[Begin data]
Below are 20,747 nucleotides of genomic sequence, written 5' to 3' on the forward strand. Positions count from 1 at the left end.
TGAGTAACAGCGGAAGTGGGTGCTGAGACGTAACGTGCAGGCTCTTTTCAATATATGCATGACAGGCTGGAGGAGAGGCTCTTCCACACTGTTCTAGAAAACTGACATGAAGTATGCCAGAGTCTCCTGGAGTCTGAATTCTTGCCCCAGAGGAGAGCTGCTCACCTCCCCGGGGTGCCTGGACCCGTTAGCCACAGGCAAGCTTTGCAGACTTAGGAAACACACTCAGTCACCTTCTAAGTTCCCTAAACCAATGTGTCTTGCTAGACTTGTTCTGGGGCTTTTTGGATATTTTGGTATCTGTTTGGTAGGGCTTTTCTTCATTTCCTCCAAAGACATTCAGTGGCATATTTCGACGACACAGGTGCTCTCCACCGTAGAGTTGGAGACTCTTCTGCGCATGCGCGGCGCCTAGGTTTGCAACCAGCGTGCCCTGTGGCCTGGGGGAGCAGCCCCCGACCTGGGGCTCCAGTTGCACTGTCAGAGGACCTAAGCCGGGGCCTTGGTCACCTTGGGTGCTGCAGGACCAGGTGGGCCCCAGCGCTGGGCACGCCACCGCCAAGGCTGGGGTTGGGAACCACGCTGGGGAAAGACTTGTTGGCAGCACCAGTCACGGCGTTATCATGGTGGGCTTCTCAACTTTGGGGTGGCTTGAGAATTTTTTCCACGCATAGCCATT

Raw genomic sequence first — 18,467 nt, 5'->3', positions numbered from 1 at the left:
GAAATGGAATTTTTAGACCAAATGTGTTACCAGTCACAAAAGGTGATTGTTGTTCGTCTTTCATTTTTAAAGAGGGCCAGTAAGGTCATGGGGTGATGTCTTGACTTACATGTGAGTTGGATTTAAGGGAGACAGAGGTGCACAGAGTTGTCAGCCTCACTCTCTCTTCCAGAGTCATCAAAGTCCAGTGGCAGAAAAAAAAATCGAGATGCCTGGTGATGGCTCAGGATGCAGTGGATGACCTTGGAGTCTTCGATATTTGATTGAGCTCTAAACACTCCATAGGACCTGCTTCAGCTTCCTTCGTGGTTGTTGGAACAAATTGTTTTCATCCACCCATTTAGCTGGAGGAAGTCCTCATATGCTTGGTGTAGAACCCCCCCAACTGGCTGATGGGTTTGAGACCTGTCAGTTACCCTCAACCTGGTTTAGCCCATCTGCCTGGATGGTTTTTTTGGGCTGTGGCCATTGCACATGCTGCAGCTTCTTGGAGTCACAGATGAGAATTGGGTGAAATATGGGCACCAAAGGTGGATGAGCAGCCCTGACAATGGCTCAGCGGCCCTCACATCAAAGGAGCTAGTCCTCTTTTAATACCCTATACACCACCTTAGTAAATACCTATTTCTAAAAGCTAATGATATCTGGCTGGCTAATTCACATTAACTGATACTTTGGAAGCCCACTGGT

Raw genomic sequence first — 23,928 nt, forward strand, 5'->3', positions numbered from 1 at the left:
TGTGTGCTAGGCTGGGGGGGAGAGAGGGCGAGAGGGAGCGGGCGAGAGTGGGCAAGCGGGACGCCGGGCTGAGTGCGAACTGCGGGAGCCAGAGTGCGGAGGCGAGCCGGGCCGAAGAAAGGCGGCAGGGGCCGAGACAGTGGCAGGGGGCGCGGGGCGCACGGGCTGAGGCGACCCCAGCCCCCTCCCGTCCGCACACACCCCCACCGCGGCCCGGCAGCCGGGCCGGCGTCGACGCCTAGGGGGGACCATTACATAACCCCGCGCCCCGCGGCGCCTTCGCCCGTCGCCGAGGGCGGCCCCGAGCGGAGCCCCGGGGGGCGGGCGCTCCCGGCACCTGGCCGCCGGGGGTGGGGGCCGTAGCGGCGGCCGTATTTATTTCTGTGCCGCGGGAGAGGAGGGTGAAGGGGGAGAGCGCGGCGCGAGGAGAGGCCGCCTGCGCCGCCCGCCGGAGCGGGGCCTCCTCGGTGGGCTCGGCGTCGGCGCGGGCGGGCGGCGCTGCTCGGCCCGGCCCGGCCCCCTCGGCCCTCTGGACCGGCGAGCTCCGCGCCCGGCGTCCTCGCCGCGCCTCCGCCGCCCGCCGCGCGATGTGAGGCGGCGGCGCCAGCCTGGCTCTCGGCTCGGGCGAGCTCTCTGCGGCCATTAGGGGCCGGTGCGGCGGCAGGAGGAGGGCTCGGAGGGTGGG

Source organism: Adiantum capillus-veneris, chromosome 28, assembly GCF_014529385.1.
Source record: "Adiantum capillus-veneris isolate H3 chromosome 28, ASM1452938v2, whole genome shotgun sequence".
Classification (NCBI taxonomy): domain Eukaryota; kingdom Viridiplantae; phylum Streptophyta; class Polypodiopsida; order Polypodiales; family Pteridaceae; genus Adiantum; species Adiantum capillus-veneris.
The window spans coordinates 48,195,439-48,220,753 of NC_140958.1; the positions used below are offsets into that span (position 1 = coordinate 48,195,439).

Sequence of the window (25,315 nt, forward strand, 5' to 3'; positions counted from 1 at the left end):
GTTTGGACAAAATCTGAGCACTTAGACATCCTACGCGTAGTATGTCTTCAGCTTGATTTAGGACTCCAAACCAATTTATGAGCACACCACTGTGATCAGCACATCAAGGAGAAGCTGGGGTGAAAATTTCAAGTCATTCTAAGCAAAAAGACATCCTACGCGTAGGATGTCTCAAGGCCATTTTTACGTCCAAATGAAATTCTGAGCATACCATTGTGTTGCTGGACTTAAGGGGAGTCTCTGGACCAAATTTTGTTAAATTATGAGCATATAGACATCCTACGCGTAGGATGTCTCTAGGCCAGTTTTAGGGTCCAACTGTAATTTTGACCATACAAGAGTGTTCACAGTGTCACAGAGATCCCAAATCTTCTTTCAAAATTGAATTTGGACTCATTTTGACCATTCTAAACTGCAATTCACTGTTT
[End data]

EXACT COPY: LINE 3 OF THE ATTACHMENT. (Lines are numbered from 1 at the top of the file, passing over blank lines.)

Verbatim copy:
Raw genomic sequence first — 18,467 nt, 5'->3', positions numbered from 1 at the left: